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I Forge Iron

bliziak

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About bliziak

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  1. Oh believe you me, I agree. I just didn't happen to go into explainging the services that I would be able to offer in a hypothetical, master/protege type situation. With that being said, I know that I am grateful to have this forum at my fingertips, I was just voicing some wishful thinking I guess... So I just want to make sure... Before I start spending money. Fumed silica, no matter what a seller might list the use for, as long as it's in powder form, will make rigidizer when mixed with water, correct?
  2. Yes. I see now. I came to the conclusion you just explained to me after about 2 hours of a combination of readings (on this forum) as well as the internet version of window shopping, sprinkled with a little bit of arithmetic. After considering that no matter which type of forge I decide to build, it will be somewhat of a non-renewable resource, until I repair, and eventually re-build. It has to be about getting to most bang for my buck. And it seems that the ceramic insulation route, though a scoach confusing, really is the best bet. But I always come back to wishing I could just apprentice, somewhere for someone. Having the ability to watch and learn, rather than this trial and error technique. I mean it can be a not tedious trying to decipher thru all the information out there. But that's what learning is all about I gather. BTW... Frosty, what do you think of taking some sheet metal and making a shell out of it. Than lining it with Kaowool, tearing it with rigidizer, and than the motar? Would that suffice? Or am I missing a couple steps...
  3. I was in my shop earlier, hypothesizing(cleaning). A friend stopped by earlier, and dropped off a bunch of sheet metal. What it be ludicrous to make a forge shell out of this? I mean if I just cut it to the size I would like.(Somewhere in between the size of a coffee can and a propane tank, lengthwise and diameter wise) Is this too far fetched? I mean as long as the she'll is steel, and it lined and treated properly, would this not work? -bliziak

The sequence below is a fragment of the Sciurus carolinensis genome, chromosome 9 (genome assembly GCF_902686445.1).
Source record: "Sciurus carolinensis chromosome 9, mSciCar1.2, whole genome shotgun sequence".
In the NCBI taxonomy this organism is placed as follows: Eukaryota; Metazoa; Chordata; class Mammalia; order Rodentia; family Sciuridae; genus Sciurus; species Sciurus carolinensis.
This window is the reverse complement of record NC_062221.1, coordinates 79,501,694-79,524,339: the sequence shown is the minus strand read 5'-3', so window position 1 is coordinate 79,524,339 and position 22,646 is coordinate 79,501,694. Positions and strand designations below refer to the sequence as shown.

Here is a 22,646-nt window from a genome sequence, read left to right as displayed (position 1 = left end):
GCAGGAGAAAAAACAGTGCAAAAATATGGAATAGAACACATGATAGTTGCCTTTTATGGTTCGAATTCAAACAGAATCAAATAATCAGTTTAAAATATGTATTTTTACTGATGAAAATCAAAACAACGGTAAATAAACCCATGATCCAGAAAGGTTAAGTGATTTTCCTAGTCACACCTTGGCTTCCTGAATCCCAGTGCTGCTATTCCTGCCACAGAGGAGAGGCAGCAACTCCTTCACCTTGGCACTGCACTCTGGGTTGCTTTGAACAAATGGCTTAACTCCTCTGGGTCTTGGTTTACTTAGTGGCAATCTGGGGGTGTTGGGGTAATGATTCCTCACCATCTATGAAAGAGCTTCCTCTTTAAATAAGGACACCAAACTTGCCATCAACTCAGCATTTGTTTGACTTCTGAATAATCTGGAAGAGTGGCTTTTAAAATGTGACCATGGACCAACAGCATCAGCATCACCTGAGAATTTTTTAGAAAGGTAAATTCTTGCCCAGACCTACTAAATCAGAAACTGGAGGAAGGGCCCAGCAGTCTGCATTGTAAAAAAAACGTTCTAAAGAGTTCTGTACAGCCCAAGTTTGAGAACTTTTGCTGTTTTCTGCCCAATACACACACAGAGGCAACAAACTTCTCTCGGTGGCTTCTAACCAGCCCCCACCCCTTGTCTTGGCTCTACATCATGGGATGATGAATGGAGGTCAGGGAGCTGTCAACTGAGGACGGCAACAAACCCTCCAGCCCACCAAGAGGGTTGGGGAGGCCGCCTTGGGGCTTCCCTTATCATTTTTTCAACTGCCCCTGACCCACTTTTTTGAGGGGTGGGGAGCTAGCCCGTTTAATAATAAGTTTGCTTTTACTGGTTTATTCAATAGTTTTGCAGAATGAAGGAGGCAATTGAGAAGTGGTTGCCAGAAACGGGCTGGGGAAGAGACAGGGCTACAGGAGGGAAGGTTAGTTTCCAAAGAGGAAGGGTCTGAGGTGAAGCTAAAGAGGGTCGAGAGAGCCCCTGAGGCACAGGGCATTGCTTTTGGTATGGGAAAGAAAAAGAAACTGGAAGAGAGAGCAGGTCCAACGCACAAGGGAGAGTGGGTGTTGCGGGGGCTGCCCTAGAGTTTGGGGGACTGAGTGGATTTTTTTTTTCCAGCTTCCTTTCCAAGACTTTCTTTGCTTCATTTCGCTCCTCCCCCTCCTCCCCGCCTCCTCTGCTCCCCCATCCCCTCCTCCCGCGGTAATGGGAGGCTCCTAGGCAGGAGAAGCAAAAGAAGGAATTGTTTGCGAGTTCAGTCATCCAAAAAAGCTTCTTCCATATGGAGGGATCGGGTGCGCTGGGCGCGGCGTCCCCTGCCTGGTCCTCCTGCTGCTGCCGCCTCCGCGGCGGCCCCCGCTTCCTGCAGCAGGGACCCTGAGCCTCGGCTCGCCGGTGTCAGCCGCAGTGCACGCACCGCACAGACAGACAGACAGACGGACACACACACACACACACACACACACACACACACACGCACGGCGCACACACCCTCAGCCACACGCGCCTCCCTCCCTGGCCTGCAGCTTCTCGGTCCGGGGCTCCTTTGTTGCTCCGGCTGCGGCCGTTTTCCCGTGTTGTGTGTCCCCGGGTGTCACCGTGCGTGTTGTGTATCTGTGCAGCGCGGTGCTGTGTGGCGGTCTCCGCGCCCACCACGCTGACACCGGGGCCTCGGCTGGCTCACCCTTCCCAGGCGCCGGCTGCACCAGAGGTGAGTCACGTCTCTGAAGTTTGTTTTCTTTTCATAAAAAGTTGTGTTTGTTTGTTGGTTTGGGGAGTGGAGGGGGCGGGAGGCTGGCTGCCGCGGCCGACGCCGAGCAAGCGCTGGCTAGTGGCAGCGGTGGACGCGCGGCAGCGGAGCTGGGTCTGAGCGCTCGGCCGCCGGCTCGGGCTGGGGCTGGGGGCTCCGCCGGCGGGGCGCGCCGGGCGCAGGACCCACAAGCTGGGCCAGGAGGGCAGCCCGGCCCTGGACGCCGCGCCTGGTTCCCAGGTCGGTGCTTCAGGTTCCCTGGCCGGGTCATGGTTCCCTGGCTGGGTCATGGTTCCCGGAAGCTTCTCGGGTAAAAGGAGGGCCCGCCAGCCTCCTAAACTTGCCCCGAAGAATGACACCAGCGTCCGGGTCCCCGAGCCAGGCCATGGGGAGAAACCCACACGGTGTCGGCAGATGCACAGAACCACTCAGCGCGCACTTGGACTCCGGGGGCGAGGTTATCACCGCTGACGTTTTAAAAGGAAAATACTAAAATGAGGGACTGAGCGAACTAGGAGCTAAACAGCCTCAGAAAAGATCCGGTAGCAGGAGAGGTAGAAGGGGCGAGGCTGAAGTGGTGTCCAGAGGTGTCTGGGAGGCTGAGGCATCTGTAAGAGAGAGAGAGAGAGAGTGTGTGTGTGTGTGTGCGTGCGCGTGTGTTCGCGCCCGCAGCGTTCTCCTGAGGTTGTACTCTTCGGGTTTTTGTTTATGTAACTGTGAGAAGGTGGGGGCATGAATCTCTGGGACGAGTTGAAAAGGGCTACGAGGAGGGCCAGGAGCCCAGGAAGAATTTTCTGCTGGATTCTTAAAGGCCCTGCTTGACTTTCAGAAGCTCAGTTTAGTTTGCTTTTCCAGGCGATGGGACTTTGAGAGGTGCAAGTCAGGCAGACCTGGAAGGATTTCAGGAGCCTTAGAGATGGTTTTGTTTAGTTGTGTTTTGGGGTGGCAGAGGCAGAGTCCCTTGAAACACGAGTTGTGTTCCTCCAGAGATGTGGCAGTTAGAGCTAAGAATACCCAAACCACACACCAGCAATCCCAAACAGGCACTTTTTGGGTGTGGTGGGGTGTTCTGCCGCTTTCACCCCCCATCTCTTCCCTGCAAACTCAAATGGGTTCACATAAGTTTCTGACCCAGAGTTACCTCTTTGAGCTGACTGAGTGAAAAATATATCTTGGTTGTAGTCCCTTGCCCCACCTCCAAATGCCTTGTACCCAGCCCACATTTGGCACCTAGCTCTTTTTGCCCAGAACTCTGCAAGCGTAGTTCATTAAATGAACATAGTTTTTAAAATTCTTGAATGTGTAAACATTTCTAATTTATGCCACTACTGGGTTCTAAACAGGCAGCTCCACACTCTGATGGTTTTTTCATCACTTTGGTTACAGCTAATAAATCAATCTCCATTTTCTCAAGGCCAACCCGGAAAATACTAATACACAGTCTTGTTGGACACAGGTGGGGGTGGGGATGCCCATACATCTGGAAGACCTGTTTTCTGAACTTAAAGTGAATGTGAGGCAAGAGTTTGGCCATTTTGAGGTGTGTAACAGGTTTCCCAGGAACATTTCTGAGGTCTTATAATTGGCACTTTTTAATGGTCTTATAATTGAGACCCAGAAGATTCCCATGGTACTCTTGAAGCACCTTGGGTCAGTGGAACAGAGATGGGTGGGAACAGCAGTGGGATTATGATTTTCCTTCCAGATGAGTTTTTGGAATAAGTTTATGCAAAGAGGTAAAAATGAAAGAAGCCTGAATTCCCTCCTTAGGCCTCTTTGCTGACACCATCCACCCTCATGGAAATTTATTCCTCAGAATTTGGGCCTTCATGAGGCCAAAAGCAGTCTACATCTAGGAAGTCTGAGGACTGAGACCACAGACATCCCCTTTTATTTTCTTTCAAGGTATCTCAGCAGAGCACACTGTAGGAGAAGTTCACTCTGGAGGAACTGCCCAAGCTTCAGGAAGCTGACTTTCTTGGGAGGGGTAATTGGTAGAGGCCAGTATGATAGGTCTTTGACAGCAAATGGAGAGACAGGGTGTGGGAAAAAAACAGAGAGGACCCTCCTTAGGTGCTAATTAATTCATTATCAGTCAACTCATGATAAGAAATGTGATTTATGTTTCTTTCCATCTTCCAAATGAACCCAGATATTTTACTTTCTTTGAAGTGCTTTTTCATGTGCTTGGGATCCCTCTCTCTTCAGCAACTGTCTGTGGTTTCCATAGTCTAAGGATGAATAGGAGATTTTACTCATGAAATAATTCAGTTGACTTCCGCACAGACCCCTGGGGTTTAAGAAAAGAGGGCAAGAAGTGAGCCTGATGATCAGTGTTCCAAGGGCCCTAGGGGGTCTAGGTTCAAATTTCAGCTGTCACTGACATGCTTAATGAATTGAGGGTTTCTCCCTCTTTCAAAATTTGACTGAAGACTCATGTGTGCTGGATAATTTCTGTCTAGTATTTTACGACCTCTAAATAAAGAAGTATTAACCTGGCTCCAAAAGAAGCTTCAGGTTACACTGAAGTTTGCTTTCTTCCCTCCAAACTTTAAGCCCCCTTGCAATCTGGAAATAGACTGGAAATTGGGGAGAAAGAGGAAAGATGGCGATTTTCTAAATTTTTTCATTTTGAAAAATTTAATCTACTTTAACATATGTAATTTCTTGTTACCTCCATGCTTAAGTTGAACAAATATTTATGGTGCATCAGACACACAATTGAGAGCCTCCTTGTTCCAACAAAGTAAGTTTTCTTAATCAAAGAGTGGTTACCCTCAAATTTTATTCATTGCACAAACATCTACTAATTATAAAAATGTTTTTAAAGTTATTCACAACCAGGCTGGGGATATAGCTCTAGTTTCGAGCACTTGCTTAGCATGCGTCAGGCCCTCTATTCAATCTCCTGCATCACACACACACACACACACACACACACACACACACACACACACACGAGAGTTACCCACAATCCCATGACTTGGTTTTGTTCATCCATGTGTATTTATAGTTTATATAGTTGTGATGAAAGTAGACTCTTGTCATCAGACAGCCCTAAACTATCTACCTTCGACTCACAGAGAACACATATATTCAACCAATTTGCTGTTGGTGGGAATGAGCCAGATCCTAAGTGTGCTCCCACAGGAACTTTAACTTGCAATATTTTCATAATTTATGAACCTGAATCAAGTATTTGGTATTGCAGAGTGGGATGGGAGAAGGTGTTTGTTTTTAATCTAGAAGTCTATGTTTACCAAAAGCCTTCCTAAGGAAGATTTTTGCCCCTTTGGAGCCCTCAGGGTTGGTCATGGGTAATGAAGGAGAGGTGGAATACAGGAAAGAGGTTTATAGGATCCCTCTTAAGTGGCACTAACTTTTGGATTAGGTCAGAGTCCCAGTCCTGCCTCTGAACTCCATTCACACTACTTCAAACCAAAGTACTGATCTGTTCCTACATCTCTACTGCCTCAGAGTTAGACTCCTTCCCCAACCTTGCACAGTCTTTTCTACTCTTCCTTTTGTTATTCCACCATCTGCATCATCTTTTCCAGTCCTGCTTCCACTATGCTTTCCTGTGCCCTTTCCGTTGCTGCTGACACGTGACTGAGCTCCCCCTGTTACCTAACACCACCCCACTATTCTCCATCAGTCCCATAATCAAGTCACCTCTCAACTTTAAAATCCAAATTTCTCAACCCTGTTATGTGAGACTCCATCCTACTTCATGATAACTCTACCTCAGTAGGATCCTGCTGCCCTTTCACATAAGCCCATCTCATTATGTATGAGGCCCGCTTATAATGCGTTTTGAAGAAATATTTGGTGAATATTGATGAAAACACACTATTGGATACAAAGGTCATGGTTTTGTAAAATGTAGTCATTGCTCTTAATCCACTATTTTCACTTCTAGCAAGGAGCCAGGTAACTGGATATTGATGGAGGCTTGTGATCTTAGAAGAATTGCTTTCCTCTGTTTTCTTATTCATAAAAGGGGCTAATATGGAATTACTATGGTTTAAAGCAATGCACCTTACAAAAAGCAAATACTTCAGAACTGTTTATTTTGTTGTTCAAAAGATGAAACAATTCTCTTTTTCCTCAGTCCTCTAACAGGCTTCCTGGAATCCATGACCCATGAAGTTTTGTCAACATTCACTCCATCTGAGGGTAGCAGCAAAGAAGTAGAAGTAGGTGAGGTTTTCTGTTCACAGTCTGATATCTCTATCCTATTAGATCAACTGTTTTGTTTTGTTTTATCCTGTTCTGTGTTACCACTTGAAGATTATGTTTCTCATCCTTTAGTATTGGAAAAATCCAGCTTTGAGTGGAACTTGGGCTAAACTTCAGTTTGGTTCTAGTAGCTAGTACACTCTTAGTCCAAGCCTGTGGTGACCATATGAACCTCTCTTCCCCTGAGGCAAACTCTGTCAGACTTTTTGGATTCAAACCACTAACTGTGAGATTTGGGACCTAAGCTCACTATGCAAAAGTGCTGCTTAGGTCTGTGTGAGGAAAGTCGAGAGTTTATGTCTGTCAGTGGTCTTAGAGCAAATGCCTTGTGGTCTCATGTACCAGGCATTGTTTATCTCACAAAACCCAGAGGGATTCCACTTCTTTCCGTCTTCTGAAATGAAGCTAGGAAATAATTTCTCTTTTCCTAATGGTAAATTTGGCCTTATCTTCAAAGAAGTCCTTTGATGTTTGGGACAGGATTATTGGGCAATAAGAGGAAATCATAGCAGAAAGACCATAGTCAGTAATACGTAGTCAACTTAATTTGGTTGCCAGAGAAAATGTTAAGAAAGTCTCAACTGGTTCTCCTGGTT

4. I just want to thank everyone for such sound information. I look forward to knowing that each step I take, from thos point forward, will be a well informed "step," granting me the confidence I need to proceed safely into this wonderful journey of learning. Now that that is out of the way, I have decided to use either the old propane tank, or going the IFB and angle iron route, as my next forge. Honestly, whichever is cheaper. The propane tank, pretty sure it's an old 30 pounder. It's covered in rust and dirt, and I don't think I would be able to fill it anywhere. So my next step will be acquiring all the items I need, starting with the right amount of ceramic insulation (Kaowool). Which I know is a brand name, it's just easier to refer to it as such. Question. Could I just cut the top off of the tank and insulate the inside of it, would it be better to insulate the top and tac it back on? Or would it be better to go the IFB/angle iron route. Or what if I chose to use the hard fire brick and insulated it with refractory mortar... I imagine there are too many variables to get a definitive answer. Guess I've got some reading. to do. Thanx all!!!
  5. Love that quote George N.M. It is NOT in fact a scuba tank. I only said as much because when I saw It in the junk yard, thats what it looked like to me. Upon further inspection I came to see that there are very few words visible on the tank, except for " non-flammable" gas. The best I can tell is that it is a carbon dioxide tank? So to tell if it is Steel or Al, I'm not sure. Does aluminum spark at all? Even in the slightest? Because if not I could try a spark test. No?